He also knows where it all originates – and why. Sin originates in the heart of man. No matter how large or small, he abhors it. He grieves over it, not only for what it does to the innocent sufferers, but for what we do to ourselves when we allow it to happen or when we become indifferent toward those who are suffering and oppressed. He knows what we do to ourselves when we allow our indifference to others to turn into hatred and become violent perpetrators of wrong.
When we look at the words of Jeremiah, the “weeping prophet,” we can see (and hopefully, experience) something of same sorrow when we identify among us today the same things that made him weep in the prophet’s day. The things Jeremiah shed tears over are the things God weeps over. Jeremiah’s tears were God’s tears.
“My joy is gone; grief is upon me;
my heart is sick within me. ” (Jer. 8.18)
Why? God’s people had become unfaithful to him. He viewed them as his bride, he their husband, but they had committed adultery against him – had not kept their covenant with him.
For they are all adulterers,
a company of treacherous men (Jer.9:2c).
Because of the unfaithfulness of some, the people as a whole were suffering. God was about to put them away – to divorce them – by sending them into captivity and it broke God’s heart that the innocent were having to suffer.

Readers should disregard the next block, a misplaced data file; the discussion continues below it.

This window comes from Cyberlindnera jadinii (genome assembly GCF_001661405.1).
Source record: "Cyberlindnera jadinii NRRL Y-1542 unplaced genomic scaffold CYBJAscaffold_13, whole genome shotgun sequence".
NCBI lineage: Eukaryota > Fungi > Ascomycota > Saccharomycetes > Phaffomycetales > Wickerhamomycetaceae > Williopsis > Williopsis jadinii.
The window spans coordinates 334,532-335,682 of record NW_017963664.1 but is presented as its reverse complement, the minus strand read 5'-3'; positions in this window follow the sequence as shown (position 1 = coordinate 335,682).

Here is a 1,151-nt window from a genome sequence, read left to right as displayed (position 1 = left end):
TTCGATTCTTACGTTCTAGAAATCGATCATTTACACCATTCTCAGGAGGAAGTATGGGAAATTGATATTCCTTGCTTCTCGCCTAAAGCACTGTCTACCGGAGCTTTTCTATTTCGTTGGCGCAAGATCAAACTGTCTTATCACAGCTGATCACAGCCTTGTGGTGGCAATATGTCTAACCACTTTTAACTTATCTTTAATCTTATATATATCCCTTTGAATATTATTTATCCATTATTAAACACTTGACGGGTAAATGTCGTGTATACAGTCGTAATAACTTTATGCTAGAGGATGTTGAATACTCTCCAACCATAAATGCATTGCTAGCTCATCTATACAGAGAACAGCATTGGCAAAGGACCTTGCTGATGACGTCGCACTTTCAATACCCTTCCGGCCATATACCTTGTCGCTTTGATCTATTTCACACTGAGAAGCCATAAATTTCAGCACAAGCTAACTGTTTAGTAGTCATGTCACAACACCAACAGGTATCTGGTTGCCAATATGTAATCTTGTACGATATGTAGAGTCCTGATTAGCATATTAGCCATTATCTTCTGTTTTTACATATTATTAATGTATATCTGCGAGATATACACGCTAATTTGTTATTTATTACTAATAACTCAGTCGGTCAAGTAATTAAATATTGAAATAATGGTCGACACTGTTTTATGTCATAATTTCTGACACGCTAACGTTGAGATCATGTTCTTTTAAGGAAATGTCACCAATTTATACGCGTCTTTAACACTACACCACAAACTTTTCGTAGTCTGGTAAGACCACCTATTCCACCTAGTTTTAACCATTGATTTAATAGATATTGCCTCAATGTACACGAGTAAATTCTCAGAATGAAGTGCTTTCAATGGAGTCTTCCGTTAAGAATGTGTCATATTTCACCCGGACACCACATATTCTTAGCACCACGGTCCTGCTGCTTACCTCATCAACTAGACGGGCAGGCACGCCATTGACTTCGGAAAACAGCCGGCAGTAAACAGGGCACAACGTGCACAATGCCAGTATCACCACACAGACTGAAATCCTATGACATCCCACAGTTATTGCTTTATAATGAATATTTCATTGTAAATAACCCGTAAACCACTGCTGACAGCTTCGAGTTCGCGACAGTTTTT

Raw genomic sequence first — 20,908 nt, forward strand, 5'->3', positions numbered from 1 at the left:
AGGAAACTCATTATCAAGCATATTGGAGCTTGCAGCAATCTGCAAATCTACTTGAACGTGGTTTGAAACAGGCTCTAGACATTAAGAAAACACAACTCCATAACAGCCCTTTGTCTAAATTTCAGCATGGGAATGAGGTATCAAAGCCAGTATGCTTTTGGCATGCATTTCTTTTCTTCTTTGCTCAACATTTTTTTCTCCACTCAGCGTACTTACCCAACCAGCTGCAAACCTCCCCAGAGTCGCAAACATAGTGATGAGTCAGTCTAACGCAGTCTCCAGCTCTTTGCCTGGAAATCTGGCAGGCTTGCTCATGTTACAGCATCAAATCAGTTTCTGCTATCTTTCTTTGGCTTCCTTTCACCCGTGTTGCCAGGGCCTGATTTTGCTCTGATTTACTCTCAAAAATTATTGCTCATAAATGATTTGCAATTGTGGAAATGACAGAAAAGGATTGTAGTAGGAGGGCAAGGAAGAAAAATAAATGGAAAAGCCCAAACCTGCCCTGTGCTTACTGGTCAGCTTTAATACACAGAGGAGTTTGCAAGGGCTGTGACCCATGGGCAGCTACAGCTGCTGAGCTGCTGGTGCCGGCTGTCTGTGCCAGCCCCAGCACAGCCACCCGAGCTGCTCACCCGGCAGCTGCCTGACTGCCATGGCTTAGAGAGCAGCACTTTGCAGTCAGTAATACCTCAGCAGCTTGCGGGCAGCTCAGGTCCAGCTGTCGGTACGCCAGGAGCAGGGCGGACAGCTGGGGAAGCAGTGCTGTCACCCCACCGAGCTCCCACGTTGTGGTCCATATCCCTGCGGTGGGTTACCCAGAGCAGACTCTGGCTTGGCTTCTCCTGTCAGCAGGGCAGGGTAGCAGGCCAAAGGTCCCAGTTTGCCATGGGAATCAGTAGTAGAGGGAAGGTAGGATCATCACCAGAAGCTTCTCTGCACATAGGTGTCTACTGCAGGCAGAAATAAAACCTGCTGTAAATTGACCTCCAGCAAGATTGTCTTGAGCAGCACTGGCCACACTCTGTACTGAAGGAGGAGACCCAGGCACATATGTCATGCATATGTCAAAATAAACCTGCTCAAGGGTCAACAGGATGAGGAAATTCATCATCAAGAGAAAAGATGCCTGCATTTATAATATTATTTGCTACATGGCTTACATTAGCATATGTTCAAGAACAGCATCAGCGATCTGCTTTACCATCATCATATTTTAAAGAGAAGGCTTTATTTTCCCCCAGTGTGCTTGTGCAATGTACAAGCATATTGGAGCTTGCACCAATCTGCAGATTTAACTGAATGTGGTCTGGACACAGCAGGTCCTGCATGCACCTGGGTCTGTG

“For the wound of the daughter of my people is my heart wounded;
I mourn, and dismay has taken hold on me” (Jer. 8.21).
“Oh that my head were waters,
and my eyes a fountain of tears,
that I might weep day and night
for the slain of the daughter of my people!” (Jer. 9.1)
Even more graphically the depth of the grief can be seen in the following quote …
“Thus says the Lord of hosts:
“Consider, and call for the mourning women to come;
send for the skillful women to come;
let them make haste and raise a wailing over us,
that our eyes may run down with tears
and our eyelids flow with water.” (Jer. 9.17-18).
Professional help was needed to do justice to the mourning! In ancient times people would hire professional mourners at the death of someone. There is even an English word for them – moirologists. For a price they would raise the wailing to the appropriate pitch or even deliver a eulogy. God advises such for the people to get into the proper mood of mourning over the tragedy that had come upon his people.
“Jesus wept” (John 11:35).
In this shortest verse in the Bible we see something of the heart of God also. Here were the tears of sympathy for the sorrow and loss his friends Mary and Martha were feeling at the death of their brother. It also shows us much about the character of Jesus – and thus of the Father also. Does God care about our sorrow? Does it grieve him that we grieve over our losses? Surely it does.
Christians are taught to “Rejoice with those who rejoice, weep with those who weep” (Romans 12:15). When we are not touched with the sorrow of others we show how little like our Savior we are. It is not a mark of strength to not weep. It is not a weakness to weep, especially when someone we love is in the depth of sorrow. When we weep with others our tears are really the tears of Jesus for we know that he weeps for the pain of others. When we weep for others we are being like him.